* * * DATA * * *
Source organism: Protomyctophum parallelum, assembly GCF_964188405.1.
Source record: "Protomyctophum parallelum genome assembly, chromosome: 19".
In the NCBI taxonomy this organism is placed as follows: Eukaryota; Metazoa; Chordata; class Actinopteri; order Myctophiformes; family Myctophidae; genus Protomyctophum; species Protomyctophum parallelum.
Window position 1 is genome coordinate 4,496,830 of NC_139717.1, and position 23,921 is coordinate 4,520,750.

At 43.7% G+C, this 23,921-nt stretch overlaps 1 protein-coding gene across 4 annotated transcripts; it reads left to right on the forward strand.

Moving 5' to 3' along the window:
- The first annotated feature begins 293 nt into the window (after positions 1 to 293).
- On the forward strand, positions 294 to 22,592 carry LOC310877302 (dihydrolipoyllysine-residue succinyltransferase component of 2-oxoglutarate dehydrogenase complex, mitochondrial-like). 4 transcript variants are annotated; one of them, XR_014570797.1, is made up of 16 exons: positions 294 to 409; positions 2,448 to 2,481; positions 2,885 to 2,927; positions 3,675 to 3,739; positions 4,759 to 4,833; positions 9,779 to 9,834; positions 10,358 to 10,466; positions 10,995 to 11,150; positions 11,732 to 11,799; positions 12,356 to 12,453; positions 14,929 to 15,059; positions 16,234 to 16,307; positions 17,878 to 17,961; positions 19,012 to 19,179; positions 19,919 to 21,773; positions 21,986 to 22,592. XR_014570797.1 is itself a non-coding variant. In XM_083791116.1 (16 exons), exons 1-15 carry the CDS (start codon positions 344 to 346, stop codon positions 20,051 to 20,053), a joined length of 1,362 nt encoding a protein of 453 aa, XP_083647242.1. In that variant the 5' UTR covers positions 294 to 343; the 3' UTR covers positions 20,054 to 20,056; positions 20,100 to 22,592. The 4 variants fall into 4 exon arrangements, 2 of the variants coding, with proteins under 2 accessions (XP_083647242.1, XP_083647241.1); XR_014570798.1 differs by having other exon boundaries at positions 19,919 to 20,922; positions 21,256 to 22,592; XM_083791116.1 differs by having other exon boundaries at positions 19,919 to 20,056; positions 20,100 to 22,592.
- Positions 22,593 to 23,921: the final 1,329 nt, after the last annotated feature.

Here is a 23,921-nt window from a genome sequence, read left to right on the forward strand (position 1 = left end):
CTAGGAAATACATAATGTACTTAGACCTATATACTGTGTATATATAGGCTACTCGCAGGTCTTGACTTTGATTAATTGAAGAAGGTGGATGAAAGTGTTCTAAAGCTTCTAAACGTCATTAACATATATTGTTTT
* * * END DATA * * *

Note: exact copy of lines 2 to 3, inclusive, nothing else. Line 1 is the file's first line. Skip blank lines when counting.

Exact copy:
Source record: "Protomyctophum parallelum genome assembly, chromosome: 19".
In the NCBI taxonomy this organism is placed as follows: Eukaryota; Metazoa; Chordata; class Actinopteri; order Myctophiformes; family Myctophidae; genus Protomyctophum; species Protomyctophum parallelum.